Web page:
Abstinence-induced withdrawal severity among adolescent smokers with and without ADHD: disentangling effects of nicotine and smoking reinstatement
Individuals with attention deficit hyperactivity disorder (ADHD) start smoking earlier, are more likely to progress to nicotine dependence, and have a more difficult time quitting smoking compared to their non-ADHD peers. Little is known about the underlying behavioral mechanisms associated with this increased risk, particularly at the adolescent stage.
This study aimed to assess the effects of overnight nicotine abstinence and smoking reinstatement on subjective withdrawal states in adolescent smokers with and without ADHD.
Adolescent daily smokers (27 with ADHD and 17 without ADHD) completed three experimental sessions: (1) a placebo patch followed by smoking a nicotine cigarette, (2) placebo patch followed by smoking a nicotine-free cigarette, and (3) nicotine patch followed by smoking a nicotine-free cigarette. Subjects abstained overnight before each session, and patches were administered 45 min before smoking. The primary outcome measure was a smoking withdrawal symptom questionnaire.
ADHD smokers experienced greater difficulty concentrating and impatience/restlessness during abstinence than non-ADHD smokers. Smoking a cigarette improved abstinence-induced difficulty concentrating and restlessness, regardless of its nicotine content, and regardless of whether transdermal nicotine was received or not.
Thus, sensorimotor aspects of smoking, rather than nicotine itself, appeared to relieve withdrawal. Although ADHD smokers report greater withdrawal symptoms than non-ADHD smokers, they responded strongly to the sensorimotor aspects of smoking during withdrawal. These findings suggest that even lighter, adolescent smokers with ADHD are vulnerable to smoking progression through altered smoking abstinence and withdrawal relief processes.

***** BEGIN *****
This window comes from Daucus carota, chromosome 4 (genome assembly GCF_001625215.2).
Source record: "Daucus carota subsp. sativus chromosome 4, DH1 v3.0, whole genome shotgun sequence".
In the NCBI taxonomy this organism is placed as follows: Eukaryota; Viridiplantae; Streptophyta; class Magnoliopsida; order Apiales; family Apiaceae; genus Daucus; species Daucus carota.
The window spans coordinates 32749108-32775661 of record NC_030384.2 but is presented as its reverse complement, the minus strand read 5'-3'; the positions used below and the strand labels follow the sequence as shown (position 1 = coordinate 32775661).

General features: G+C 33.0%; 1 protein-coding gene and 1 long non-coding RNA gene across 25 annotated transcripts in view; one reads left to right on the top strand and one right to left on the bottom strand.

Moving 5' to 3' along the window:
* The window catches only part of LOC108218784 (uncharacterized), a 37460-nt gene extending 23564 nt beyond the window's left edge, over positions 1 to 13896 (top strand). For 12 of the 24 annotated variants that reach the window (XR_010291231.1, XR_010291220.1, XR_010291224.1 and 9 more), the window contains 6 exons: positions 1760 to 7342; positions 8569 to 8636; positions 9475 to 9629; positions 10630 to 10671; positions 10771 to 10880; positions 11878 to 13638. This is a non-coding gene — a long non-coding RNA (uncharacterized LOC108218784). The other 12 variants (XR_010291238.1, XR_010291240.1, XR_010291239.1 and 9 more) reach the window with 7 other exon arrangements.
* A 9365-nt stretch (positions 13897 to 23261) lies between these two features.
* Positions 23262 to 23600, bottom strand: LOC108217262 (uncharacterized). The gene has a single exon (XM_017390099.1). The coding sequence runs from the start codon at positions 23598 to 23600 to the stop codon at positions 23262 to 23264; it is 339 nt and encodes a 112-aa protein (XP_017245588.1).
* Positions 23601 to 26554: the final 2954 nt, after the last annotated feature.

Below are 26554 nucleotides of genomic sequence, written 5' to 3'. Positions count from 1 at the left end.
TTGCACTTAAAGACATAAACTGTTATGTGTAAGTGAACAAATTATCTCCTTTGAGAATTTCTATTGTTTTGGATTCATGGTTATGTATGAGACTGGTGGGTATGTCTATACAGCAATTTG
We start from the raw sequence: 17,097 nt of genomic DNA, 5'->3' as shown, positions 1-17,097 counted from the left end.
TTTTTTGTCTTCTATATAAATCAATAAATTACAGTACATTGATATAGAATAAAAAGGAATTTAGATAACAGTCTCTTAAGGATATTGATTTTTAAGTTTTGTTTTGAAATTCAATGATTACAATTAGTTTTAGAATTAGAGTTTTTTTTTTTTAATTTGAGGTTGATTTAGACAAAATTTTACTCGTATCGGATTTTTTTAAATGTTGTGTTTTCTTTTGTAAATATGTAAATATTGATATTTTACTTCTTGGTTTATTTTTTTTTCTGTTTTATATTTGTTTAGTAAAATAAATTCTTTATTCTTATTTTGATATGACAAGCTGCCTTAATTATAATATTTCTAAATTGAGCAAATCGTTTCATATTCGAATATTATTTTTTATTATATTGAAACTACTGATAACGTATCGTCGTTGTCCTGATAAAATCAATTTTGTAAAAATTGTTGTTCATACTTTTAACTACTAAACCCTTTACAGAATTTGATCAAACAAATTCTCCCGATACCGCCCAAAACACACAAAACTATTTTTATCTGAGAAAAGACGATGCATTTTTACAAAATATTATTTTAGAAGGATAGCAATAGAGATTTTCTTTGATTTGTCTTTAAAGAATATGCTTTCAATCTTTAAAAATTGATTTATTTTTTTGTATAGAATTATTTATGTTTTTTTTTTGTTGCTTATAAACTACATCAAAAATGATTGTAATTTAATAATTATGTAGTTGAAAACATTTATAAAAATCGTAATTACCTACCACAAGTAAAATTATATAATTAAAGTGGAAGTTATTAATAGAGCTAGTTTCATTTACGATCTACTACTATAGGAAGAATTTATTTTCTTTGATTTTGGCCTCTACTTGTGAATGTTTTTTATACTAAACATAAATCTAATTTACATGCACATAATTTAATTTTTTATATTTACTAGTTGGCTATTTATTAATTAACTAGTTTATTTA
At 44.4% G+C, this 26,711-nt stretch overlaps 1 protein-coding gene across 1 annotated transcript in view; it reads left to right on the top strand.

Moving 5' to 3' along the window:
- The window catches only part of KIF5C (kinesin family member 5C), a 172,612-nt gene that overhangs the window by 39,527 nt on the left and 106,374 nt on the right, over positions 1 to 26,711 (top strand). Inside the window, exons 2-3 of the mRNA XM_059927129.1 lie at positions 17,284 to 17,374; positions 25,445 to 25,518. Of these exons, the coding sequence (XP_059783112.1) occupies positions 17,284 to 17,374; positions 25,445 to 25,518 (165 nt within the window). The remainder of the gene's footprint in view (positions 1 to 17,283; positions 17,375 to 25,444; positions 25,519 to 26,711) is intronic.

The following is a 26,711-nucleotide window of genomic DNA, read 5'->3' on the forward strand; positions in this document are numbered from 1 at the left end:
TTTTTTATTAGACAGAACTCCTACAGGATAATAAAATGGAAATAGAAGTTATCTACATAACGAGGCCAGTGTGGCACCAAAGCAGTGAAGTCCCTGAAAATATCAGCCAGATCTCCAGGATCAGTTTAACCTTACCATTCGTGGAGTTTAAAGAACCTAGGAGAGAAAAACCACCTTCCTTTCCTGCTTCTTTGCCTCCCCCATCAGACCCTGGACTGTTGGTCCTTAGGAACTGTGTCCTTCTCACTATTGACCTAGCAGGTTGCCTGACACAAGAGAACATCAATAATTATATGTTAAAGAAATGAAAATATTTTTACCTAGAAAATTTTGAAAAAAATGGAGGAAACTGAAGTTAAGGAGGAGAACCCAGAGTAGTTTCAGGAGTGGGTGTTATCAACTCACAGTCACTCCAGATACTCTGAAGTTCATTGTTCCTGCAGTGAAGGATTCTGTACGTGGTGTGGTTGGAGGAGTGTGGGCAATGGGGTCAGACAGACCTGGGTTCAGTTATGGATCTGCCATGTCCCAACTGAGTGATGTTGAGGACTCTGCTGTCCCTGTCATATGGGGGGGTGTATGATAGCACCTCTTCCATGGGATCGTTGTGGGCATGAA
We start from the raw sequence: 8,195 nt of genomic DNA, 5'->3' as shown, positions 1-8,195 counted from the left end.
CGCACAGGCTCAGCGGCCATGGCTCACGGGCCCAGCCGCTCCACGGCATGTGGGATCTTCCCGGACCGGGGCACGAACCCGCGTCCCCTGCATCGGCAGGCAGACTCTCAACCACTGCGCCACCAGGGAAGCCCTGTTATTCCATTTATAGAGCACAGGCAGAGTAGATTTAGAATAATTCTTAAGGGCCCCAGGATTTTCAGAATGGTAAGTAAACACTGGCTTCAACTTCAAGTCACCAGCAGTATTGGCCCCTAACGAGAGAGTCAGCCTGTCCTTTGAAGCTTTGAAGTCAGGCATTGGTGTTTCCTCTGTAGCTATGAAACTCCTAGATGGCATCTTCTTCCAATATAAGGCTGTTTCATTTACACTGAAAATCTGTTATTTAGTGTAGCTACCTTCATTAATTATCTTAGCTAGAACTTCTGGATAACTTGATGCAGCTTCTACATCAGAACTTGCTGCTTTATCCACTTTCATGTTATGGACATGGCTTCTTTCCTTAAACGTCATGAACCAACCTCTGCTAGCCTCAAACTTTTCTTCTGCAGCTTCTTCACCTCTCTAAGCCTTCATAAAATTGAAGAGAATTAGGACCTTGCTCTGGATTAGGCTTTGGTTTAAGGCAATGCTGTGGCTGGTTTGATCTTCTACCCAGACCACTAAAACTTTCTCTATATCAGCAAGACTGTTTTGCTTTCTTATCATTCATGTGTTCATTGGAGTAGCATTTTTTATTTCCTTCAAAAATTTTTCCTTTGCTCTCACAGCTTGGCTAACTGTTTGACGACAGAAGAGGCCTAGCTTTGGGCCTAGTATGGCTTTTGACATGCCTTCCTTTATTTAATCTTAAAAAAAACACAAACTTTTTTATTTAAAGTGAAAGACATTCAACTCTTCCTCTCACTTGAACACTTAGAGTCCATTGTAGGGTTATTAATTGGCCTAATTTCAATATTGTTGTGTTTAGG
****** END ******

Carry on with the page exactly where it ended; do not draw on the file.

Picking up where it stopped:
KeywordsAdolescents ADHD NRT Sensorimotor replacement Attention Denicotinized cigarette
- Berlin I, MC H, Covey LS, Winhusen T (2012) Attention-deficit/hyperactivity disorder (ADHD) symptoms, craving to smoke, and tobacco withdrawal symptoms in adult smokers with ADHD. Drug Alcohol Depend 124:268–273. https://doi.org/10.1016/j.drugalcdep.2012.01.019 CrossRefPubMedPubMedCentralGoogle Scholar
- De Biasi M, Dani JA (2011) Reward, addiction, withdrawal to nicotine. Annu Rev Neurosci 34:105–130. https://doi.org/10.1146/annurev-neuro-061010-113734 CrossRefPubMedPubMedCentralGoogle Scholar
- DHHS (2014) The health consequences of smoking—50 years of progress: a report of the Surgeon General. US Department of Health and Human Services, Centers for Disease Control and Prevention, National Center for Chronic Disease Prevention and Health Promotion, Office on Smoking and Health, 17, AtlantaGoogle Scholar
- Kollins SH, English JS, Roley ME, O'Brien B, Blair J, Lane SD, McClernon FJ (2013) Effects of smoking abstinence on smoking-reinforced responding, withdrawal, and cognition in adults with and without attention deficit hyperactivity disorder. Psychopharmacology 227:19–30. https://doi.org/10.1007/s00213-012-2937-0 CrossRefPubMedGoogle Scholar
- McClernon FJ, Kollins SH, Lutz AM, Fitzgerald DP, Murray DW, Redman C, Rose JE (2008) Effects of smoking abstinence on adult smokers with and without attention deficit hyperactivity disorder: results of a preliminary study. Psychopharmacology 197:95–105. https://doi.org/10.1007/s00213-007-1009-3 CrossRefPubMedGoogle Scholar
- McClernon FJ, Van Voorhees EE, English J, Hallyburton M, Holdaway A, Kollins SH (2011) Smoking withdrawal symptoms are more severe among smokers with ADHD and independent of ADHD symptom change: results from a 12-day contingency-managed abstinence trial. Nicotine Tob Res 13:784–792. https://doi.org/10.1093/ntr/ntr073 CrossRefPubMedPubMedCentralGoogle Scholar
- NCCDP (2012) Reports of the Surgeon General. Centers for Disease Control and Prevention (US), AtlantaGoogle Scholar
- Reich W, Leacock N, Shanfeld K (1997) DICA-IV Diagnostic Interview for children and Adolescents-IV. Multi-Health Systems, Inc., TorontoGoogle Scholar
- Singh T, Arrazola RA, Corey CG, Husten CG, Neff LJ, Homa DM, King BA (2016) Tobacco use among middle and high school students—United States, 2011–2015 vol 65Google Scholar
- Westman E, Levin E, Rose J (1992) Smoking while wearing the nicotine patch-is smoking satisfying or harmful. In: Clinical Research, vol 4. SLACK INC 6900 GROVE RD, THOROFARE, NJ 08086, pp A871-A871Google Scholar
- Zucker M, Morris MK, Ingram SM, Morris RD, Bakeman R (2002) Concordance of self- and informant ratings of adults' current and childhood attention-deficit/hyperactivity disorder symptoms. Psychol Assess 14(4):379–389Google Scholar